In contrast, the poor will be blessed not because they are poor but because they approach God with hands outstretched, with no illusions or self-deception about their ability to save themselves. The poor will be filled because, in their hunger, they sought the Bread of Life. Laughter will erupt from their tears as the revel in the abundance of God’s provision. Doors that had been shut in their faces on account of their devotion to a poor, crucified, God-with-us Messiah will be flung open. They will find their name on the seat of honor at the banquet with the King.
Historically, most interpretations of this text fall into two seemingly disparate categories: those who apply the blessings and woes to the physically poor and rich, and those who apply them to the spiritually poor and rich.
Those of us who are comfortable, who, though usually denying we are actually rich, live without the constant cloud of scarcity looming overhead, lean toward the metaphorical interpretation. We have less interest in the eschatological reversal of the text beyond the spiritual implications. However, those who have truly experienced the depths of poverty and despair, who have filled their bellies with water to silence the grumbling of their own belly so their children could eat, have a stake in the actual manifestations of this promised reversal, and thus lean toward a literal interpretation of the text.
But, are the two views truly disparate? I think of my encounter with the worried father, both of us poor in our own way, him lacking the resources to care for his son, and me lacking spiritual vision to see Christ in a man forgotten and unseen by society, blinded by inconvenience and cynicism. Is it possible that both of us might find healing and wholeness at the eschatological banquet laid out by King Jesus? Can both of us be filled to overflowing with what we truly need?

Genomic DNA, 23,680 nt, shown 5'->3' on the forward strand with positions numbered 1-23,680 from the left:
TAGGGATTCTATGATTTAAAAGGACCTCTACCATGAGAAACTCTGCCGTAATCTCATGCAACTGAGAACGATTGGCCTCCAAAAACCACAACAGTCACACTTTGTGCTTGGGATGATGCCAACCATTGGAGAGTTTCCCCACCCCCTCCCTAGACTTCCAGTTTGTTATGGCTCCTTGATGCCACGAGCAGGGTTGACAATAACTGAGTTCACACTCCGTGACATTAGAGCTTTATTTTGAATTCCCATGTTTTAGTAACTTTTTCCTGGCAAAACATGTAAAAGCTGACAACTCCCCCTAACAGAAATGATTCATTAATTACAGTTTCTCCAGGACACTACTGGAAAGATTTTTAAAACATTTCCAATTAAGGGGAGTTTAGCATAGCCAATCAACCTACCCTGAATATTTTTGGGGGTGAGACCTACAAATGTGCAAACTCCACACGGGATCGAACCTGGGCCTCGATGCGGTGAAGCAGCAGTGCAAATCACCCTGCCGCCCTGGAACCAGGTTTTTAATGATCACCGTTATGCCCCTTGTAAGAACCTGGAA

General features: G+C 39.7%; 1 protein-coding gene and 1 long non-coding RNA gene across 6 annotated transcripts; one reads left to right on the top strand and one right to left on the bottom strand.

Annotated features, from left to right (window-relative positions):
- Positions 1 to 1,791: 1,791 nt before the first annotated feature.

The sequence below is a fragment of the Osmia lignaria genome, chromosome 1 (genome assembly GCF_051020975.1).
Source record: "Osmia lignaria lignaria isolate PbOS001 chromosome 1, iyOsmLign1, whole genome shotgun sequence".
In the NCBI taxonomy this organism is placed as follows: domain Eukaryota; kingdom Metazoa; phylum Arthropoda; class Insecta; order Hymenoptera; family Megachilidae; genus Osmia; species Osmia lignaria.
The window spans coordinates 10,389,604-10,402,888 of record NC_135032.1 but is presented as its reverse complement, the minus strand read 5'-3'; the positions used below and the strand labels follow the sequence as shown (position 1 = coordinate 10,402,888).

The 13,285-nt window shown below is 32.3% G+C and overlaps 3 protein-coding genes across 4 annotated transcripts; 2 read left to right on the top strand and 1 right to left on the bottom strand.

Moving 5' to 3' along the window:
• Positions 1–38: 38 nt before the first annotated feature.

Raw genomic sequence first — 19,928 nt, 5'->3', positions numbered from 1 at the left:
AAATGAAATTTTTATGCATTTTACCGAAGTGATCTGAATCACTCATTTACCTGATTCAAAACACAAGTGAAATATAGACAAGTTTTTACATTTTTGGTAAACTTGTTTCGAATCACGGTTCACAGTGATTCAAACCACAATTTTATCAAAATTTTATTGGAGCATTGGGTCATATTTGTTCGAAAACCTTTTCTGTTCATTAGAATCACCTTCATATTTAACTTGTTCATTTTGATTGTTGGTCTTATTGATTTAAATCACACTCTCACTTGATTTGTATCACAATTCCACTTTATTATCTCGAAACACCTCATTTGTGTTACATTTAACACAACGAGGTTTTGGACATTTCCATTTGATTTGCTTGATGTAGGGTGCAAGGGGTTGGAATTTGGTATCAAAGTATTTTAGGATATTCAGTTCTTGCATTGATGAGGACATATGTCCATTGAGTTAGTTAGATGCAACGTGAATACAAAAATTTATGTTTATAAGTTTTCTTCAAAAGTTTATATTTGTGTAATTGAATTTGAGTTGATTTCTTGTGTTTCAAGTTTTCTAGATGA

We live in the tension of this text, awaiting the final and complete in-breaking of the Kingdom of God when all wrong will be set right. But, the incomplete nature of the Kingdom of God among us does not preclude us from us from living toward that coming Kingdom now.
As we wait, we reject the lie that we who are rich are exempt from need, and refuse to bow the knee at the altar of self-sufficiency.
As we wait, we reject the lie that we who are rich bear no responsibility towards those who are not.
Rather, as we wait, we posture ourselves alongside the poor, recognizing our own poverty, and extend our hands to receive from both God and our fellow human beings what we cannot achieve or receive any other way: salvation.
We reject, over and again, the idolatrous idea that we can save ourselves. Not our riches, not our skills, not our work ethic, not our status as rich or as poor can save us. Our salvation fully comes only at the inauguration of the Kingdom of God at which point all “human need will be met by the fullness of divine salvation.” (I.H. Marshall)
Our waiting is not passive, but active, and might be best imagined and even perhaps embodied, as a meal around a circle table. No head, no foot, simply women and men nourishing one another, providing what the other lacks, all in gratitude, praise, and hopeful anticipation of the coming Kingdom banquet.
Marshall, I. H. (1978). The Gospel of Luke: a commentary on the Greek text. Exeter: Paternoster Press.
Willimon, William H. “Damn Preacher.” Christian Century 121, no. 3 (February 10, 2004): 18.